My Conclusions

Previously I had CWR winning this showdown.  As at 11th April 2012 I am less sure.  I had CWR winning because it is the more functional, more robust, more mature product.  However, I preferred (and still prefer) Resco’s UI.  The fact that CWR had automatic synching was a big advantage which Resco has now met.   I still feel CWR is the safer bet for enterprise customers, Resco’s product just needs to mature a bit further.  However, in terms of look and feel and functionality Resco is starting to look like the winner.  It is also very noticeable that Resco are releasing new functionality at an impressive rate and increasing their functional lead over CWR.

I will add though that Resco as a company seem to be more about custom Mobile CRM application development and the Woodford product they have released probably takes priority 2.  Their Mobile CRM SDK gives them a whole other feature set where CWR Mobility currently has no comparative product, so businesses need to consider whether mobile CRM development is of interest or not.  In my opinion both products are lacking basic jscript support.  Not being able to easily inject jscript into the forms via configuration like you can in the web client is a real problem.

Please share any experiences you have had with either product and correct anything I have wrong.  I will update this post as updates to the products are released.

Update (7 Feb 2012):  Today it has been announced that Microsoft will start offering a Microsoft-labelled CWR Mobility offering from Q2 2012 [delayed to Q4] called Microsoft Dynamics® CRM Mobile:

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The solution will be cloud hosted and charged on a per user per month basis.  You will use the CWR Mobile client, it will connect to this new offering which in turn will connect to your CRM system (which will need to be internet accessible).  CWR Mobility had a cloud offering before and Microsoft are taking this over.  The table below explains when you will buy the CWR product from CWR vs. from Microsoft:

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Microsoft’s announcement suggests closer ties between these companies going forward which will be a point of concern for anyone going down the Resco path.  But then again Microsoft didn’t just go out and buy CWR like they could have so things are still up in the air from my perspective.  The pressure is certainly on Resco to keep pushing out quality product to make customers look beyond CWR’s ties to Microsoft.   So far, they have risen to the occasion impressively.  l can’t wait to see what happens next!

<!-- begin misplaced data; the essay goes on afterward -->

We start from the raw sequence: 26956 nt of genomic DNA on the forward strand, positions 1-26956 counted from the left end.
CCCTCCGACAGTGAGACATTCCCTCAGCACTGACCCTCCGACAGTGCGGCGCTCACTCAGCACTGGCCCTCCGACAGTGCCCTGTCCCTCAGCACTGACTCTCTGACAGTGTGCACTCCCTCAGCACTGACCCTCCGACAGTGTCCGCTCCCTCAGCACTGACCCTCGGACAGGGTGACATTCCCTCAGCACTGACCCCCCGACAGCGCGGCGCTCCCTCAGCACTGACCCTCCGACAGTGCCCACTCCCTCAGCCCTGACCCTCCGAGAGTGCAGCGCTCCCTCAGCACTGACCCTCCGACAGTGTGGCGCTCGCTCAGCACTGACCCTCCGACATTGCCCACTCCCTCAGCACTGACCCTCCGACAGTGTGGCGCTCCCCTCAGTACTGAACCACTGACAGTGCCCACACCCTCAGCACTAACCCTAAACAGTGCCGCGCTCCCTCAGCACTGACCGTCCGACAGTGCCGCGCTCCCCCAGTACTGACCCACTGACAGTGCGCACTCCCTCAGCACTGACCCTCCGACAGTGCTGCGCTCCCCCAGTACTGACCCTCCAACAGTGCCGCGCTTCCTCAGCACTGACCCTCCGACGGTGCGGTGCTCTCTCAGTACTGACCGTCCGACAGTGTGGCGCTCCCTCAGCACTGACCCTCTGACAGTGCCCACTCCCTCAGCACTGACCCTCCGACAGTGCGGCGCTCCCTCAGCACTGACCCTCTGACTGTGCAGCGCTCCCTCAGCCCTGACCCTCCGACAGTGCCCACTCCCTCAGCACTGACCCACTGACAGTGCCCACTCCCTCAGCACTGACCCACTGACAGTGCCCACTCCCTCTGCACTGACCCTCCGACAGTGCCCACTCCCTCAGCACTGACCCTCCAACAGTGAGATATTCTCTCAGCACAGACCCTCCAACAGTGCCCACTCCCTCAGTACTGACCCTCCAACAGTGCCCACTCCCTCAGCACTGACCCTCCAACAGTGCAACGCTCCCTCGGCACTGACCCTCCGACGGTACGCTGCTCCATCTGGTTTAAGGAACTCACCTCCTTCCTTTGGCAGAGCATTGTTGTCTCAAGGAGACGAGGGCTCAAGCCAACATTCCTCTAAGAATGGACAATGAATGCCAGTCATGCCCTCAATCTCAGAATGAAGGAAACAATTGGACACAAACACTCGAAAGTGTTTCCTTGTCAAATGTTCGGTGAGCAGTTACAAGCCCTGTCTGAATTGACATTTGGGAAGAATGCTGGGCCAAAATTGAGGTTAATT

Displaying the Activity Feed Wall on a CRM Dashboard

This put a smile on my face today – I was able to render the new Activity Feed Wall on a Dashboard:

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Takes just 5 minutes to configure this (no coding required).  The Activity Feed Wall is rendered within an iFrame on the Dashboard all you need to know is the URL, which in my case was:

https://nov27demo.crm.dynamics.com//WebResources/msdyn_/PersonalWall.htm

If you are using CRM online simply localise the above URL to your Organisation name.  If running CRM on premise you will need to adjust the web site reference to match your environment – i.e. to something like this:

http://vbox1:5555/PRMDemo/WebResources/msdyn_/PersonalWall.htm

The Dashboard looks like this in the Dashboard Designer:

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With the iframe defined as below:

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Note: Make sure the Restrict cross-frame scripting option is unchecked.  You will need to create a system dashboard in order to this rather than just a personal dashboard (otherwise this option is checked and cannot be changed).

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If you want to show the user profile component of the wall add the following suffix to your URL:

https://nov27demo.crm.dynamics.com//WebResources/msdyn_/PersonalWall.htm?data=HideUserProfile%3D0

This will give you the following Dashboard:

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A quick scan of the CRM sitemap revealed the web resource name of the Wall from which I was able to figure out the URL.

I think this is really cool and will become my home page of choice for demos for the next wee while.

Smile